FCC chairman Ajit Pai's proposal to deregulate business data service (BDS) rates—credit card readers, ATMs—of incumbent carriers and not to impose potential new price regs on competitors including cable ops was drawing a lot of attention in Washington after the chairman signaled the FCC would vote on his BDS item at the April meeting.
Former chairman Tom Wheeler ran out of time and support for his BDS revamp, which Pai had issues with. A notice of proposed rulemaking (NPRM) under Wheeler was adopted along party lines, but the order was never voted. Pai’s item would be an order based on what he said was lengthy data collection and the input into that NPRM, though critics of his plan were suggesting it was sufficiently different from the NPRM that it should be put out for new comment.
"On the heels of the largest data collection in the history of the FCC, the order proposes a data- and economics-driven regulatory approach that best reflects the level of competition that exists today (though the market is likely significantly more competitive than even this data – from four years ago – reflects)," blogged Bob Quinn of AT&T, one of the incumbent providers getting deregulated. "The proposal appears to eliminate outdated regulations that hinder competitive markets, and proposes a rational regulatory framework where competition has yet to take hold. There can be no argument that this reform is long overdue."
Well, there could be from some quarters.
INCOMPAS, which backed Wheeler's more regulatory approach, was not happy.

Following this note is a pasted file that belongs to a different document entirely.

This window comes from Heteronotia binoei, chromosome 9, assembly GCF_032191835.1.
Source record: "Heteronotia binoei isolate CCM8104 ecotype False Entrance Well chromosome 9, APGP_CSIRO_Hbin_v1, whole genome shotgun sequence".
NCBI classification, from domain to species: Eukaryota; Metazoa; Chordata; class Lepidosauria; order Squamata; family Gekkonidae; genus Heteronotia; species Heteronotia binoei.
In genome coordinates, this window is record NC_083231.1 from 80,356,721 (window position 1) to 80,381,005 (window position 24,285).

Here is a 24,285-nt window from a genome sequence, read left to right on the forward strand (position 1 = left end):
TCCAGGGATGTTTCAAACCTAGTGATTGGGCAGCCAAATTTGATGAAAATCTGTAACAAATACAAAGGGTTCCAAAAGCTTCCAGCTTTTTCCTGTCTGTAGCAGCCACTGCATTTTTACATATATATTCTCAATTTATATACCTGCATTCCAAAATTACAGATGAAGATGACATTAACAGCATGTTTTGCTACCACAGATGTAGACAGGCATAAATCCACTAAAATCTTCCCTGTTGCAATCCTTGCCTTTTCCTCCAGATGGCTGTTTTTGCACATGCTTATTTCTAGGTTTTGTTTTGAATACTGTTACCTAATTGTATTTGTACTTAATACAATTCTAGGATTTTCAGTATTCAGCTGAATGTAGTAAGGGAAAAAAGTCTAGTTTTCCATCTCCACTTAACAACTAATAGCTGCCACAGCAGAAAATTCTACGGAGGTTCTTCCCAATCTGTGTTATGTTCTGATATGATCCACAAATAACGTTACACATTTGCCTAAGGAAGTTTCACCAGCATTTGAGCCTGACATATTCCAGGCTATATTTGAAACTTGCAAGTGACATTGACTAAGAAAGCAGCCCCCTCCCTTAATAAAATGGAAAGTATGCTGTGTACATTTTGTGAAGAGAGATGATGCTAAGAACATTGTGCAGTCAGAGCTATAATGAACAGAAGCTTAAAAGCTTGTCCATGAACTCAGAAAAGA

INCOMPAS CEO Chip Pickering called it a "competition killer," a gift to broadband and a swift kick to consumers.
"Chairman Pai is taking an already broken broadband market, where 86% only have one choice for services at 50 Mbps and below, and making it worse. Based on past experience, this proposal will slap on average a 25 percent broadband price hike on small businesses, and a hidden monopoly tax on American businesses and consumers who will pay more every time they use an ATM machine or gas pump."
“This is crony capitalism that favors broadband giants, is anti-business, and kicks consumers," he added. "Pai’s proposal is the exact opposite of the pro-competition doctrine championed by the Trump Administration and promoted by Republican leaders on Capitol Hill who have made increasing competition central to health care, insurance and education reform. One-third of the counties in the U.S. have only one health care provider. The business broadband market is even worse where more than three-fourths of business locations have only one provider."
Given what he said was the radical difference between Pai's BDS approach and that of his predecessor, he said the new proposal should get "a full public comment period and an updated open and transparent review of the data taking into account recent market consolidation that impacts business customers from significant competitive providers, including Level 3, XO Communications, and EarthLink."